(From Amazon US book description). Boisterous, ribald, and ultimately shattering, Ken Kesey’s 1962 novel has left an indelible mark on the literature of our time. Now in a new deluxe edition with a foreword by Chuck Palahniuk and cover by Joe Sacco, here is the unforgettable story of a mental ward and its inhabitants, especially the tyrannical Big Nurse Ratched and Randle Patrick McMurphy, the brawling, fun-loving new inmate who resolves to oppose her. We see the struggle through the eyes of Chief Bromden, the seemingly mute half-Indian patient who witnesses and understands McMurphy’s heroic attempt to do battle with the powers that keep them all imprisoned
284 pp.

Picnic at Hanging Rock by Joan Lindsay [issybird, darryl, CRussel]
Amazon US $5.99 | Amazon UK £4.99 | Amazon AU $10.99 | Amazon CA $14.99 | Audible | OverDrive
Spoiler Warning below






From Wikipedia:

Quote
Picnic at Hanging Rock is an Australian historical fiction novel by Joan Lindsay. Set in 1900, it is about a group of female students at an Australian girls' boarding school who vanish at Hanging Rock while on a Valentine's Day picnic, and the effects the disappearances have on the school and local community. The novel was first published in 1967 in Australia by Cheshire Publishing and was reprinted by Penguin in 1975. It is widely considered by critics to be one of the best Australian novels.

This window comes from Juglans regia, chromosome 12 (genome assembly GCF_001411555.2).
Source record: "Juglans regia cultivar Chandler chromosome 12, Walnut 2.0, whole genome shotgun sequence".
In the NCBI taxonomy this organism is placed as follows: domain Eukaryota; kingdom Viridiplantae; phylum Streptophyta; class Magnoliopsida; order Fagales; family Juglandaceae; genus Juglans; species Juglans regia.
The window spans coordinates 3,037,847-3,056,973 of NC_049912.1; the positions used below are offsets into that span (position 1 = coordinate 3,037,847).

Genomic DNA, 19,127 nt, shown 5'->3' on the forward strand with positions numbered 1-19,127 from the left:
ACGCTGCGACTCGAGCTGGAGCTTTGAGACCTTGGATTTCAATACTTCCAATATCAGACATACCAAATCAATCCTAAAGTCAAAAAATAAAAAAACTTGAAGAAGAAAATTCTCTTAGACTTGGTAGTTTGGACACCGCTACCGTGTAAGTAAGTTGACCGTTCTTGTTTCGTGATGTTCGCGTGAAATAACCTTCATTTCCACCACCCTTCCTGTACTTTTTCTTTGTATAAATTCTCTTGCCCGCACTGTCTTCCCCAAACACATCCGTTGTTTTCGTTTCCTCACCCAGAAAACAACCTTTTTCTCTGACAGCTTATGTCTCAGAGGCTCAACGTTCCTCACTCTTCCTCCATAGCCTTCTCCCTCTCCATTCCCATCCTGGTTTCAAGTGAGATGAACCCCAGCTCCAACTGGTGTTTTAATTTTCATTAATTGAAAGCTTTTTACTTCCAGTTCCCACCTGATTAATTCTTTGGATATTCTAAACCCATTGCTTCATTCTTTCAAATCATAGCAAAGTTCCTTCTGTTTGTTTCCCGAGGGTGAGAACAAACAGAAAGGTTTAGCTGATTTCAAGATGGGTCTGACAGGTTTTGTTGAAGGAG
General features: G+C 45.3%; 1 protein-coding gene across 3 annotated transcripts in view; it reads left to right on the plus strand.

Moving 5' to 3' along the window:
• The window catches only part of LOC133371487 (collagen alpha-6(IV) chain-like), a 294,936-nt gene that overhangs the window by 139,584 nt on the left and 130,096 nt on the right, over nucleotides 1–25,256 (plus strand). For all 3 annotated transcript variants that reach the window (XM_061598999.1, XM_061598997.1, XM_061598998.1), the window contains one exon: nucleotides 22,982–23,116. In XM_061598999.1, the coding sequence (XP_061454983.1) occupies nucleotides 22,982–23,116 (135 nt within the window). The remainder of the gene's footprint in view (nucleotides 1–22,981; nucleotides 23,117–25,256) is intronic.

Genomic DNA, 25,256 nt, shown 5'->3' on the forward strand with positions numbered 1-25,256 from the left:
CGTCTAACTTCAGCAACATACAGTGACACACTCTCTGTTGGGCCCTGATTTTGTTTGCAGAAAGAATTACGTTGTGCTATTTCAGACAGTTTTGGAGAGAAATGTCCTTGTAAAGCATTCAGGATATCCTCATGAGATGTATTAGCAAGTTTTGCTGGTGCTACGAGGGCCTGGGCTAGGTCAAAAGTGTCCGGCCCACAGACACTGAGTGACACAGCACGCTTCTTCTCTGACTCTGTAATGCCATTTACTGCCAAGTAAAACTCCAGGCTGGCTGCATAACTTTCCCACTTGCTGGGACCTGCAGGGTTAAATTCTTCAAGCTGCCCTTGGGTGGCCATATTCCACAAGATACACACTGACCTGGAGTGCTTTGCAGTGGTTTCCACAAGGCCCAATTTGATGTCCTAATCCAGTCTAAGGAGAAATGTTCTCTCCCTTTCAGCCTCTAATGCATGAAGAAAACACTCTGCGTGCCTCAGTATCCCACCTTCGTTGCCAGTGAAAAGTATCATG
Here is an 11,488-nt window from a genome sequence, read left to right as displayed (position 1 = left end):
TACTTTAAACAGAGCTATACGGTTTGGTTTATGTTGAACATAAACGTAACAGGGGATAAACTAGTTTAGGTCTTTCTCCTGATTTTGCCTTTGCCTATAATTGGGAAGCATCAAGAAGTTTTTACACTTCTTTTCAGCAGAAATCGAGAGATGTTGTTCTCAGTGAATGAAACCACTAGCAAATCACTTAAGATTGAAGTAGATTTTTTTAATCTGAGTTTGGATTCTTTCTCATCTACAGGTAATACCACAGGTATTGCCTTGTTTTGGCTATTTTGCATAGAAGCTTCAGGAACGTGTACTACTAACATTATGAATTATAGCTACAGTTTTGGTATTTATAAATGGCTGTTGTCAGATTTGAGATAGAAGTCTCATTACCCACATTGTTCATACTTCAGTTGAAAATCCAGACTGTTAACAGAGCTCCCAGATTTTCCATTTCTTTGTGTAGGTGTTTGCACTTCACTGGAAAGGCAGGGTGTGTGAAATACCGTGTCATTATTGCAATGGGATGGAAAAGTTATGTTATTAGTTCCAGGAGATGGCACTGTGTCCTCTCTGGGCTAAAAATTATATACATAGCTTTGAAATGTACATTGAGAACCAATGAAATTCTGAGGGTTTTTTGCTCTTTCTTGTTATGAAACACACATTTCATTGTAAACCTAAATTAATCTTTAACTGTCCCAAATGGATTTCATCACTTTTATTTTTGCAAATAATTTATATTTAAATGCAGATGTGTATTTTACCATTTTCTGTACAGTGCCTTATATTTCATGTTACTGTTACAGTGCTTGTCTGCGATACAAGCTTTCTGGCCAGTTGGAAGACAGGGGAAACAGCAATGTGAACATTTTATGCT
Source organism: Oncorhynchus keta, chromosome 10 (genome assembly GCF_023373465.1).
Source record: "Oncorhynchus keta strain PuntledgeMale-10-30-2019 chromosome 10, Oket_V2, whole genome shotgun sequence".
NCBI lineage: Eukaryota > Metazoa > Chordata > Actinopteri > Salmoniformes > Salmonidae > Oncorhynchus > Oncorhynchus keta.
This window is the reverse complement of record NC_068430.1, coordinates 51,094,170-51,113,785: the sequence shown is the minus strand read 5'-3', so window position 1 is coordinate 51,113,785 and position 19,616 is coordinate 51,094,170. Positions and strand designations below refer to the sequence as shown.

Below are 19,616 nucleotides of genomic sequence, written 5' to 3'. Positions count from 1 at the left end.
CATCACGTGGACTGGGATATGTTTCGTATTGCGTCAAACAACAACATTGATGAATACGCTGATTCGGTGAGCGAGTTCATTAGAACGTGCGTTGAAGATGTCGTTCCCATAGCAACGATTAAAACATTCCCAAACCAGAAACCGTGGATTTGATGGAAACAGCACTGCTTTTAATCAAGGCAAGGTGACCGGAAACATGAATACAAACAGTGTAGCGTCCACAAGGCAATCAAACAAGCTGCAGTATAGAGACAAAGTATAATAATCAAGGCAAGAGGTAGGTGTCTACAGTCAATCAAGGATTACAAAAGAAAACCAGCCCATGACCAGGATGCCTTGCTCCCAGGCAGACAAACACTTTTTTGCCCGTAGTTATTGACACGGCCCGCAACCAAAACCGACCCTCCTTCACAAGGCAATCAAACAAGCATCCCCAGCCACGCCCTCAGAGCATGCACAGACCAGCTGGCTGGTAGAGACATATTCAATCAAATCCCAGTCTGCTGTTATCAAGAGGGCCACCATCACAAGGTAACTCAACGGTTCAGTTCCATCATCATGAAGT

Although the events depicted in the novel are entirely fictional, it is framed as though it is a true story, corroborated by ambiguous pseudohistorical references. Its irresolute conclusion has sparked significant public, critical, and scholarly analysis, and the narrative has become a part of Australia's national folklore as a result.
198 pp.

Notes on a Scandal (What Was She Thinking?) by Zoë Heller [Bookpossum, gmw, issybird]
Kobo: $US7.99, $C8.99, $A12.99 and UK£4.99
Spoiler Warning below






Quote
Shortlisted for the 2003 Man Booker Prize, Zoë Heller's Notes on a Scandal is a darkly compelling novel that explores the taboo subject of pupil/teacher relationships, obsession and betrayal.

From the first day that the beguiling Sheba Hart joins the staff of St George's history teacher Barbara Covett is convinced she has found a kindred spirit. Barbara's loyalty to her new friend is passionate and unstinting and when Sheba is discovered having an illicit affair with one of her pupils, Barbara quickly elects herself as Sheba's chief defender. But all is not as it first seems in this dark story and, as Sheba will soon discover, a friend can be just as treacherous as any lover.

'Brilliant, nasty, gripping' Zadie Smith
'Compelling, dark, sexy' Observer